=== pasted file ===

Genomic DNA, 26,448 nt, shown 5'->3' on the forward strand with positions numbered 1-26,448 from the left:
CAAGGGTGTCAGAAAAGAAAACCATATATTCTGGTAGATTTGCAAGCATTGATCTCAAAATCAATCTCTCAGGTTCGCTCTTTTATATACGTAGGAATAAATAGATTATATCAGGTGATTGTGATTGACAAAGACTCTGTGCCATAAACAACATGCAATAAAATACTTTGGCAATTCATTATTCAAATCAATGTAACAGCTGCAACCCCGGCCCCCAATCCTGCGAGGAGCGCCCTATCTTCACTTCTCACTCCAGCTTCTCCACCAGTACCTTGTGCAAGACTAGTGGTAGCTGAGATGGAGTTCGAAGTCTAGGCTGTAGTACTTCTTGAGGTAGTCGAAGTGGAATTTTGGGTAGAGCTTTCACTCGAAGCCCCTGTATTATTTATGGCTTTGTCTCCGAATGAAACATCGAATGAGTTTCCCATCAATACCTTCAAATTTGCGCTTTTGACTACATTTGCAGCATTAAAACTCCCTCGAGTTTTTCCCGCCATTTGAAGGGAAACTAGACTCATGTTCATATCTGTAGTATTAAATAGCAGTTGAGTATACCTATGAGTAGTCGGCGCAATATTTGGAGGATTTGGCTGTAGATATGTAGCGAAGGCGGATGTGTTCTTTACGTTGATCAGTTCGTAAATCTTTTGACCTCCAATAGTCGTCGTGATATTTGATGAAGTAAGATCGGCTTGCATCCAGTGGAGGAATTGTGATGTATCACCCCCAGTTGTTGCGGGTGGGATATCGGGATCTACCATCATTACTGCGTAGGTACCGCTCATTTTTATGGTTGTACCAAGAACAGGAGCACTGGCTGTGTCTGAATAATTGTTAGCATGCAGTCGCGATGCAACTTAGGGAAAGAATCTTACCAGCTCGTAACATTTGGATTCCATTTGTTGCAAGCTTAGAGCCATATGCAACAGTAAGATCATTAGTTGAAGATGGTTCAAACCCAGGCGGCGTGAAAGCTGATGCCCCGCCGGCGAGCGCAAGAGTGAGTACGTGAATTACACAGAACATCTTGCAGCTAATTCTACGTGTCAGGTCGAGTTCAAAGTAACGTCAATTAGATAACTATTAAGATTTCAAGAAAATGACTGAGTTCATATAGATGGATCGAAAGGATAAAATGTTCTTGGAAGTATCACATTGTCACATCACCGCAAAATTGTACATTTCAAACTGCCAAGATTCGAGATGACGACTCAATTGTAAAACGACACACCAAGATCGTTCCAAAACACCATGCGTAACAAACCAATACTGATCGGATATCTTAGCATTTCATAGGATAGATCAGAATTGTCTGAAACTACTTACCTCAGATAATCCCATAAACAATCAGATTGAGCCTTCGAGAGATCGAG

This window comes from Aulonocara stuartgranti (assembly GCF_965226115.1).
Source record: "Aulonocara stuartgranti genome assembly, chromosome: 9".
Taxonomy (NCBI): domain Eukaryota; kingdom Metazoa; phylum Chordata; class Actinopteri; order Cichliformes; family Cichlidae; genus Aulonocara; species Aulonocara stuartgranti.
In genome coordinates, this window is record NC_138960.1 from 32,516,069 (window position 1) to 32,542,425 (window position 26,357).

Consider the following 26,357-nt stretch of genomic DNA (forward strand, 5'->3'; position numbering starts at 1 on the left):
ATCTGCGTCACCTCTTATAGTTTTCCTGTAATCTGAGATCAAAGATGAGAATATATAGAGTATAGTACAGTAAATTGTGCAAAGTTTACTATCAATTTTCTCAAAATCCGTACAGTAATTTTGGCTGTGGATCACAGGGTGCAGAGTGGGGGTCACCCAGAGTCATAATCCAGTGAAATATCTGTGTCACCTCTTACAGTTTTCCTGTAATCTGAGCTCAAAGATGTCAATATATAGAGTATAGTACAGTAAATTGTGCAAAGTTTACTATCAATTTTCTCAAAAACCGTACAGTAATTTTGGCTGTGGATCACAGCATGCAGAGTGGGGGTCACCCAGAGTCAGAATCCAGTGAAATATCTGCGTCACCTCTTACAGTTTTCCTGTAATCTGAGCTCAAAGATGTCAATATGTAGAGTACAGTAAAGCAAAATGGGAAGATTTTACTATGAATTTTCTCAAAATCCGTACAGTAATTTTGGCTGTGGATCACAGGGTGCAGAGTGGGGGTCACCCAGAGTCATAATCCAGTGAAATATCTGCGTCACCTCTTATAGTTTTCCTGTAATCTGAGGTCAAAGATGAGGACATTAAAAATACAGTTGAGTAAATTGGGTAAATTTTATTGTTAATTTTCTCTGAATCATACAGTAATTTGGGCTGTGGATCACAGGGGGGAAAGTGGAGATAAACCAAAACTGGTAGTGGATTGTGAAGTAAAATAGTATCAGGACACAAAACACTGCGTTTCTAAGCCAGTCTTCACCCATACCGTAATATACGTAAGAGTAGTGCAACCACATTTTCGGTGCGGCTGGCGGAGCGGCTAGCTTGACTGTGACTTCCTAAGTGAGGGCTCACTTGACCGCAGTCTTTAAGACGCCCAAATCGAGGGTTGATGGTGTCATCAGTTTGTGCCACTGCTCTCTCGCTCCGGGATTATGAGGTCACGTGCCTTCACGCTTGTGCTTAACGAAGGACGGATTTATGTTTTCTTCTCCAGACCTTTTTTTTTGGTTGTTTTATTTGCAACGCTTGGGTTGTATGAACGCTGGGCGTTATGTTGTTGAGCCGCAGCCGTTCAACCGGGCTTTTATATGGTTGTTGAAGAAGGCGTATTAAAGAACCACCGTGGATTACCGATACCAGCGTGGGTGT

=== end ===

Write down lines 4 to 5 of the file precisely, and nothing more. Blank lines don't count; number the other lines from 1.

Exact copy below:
Source record: "Aulonocara stuartgranti genome assembly, chromosome: 9".
Taxonomy (NCBI): domain Eukaryota; kingdom Metazoa; phylum Chordata; class Actinopteri; order Cichliformes; family Cichlidae; genus Aulonocara; species Aulonocara stuartgranti.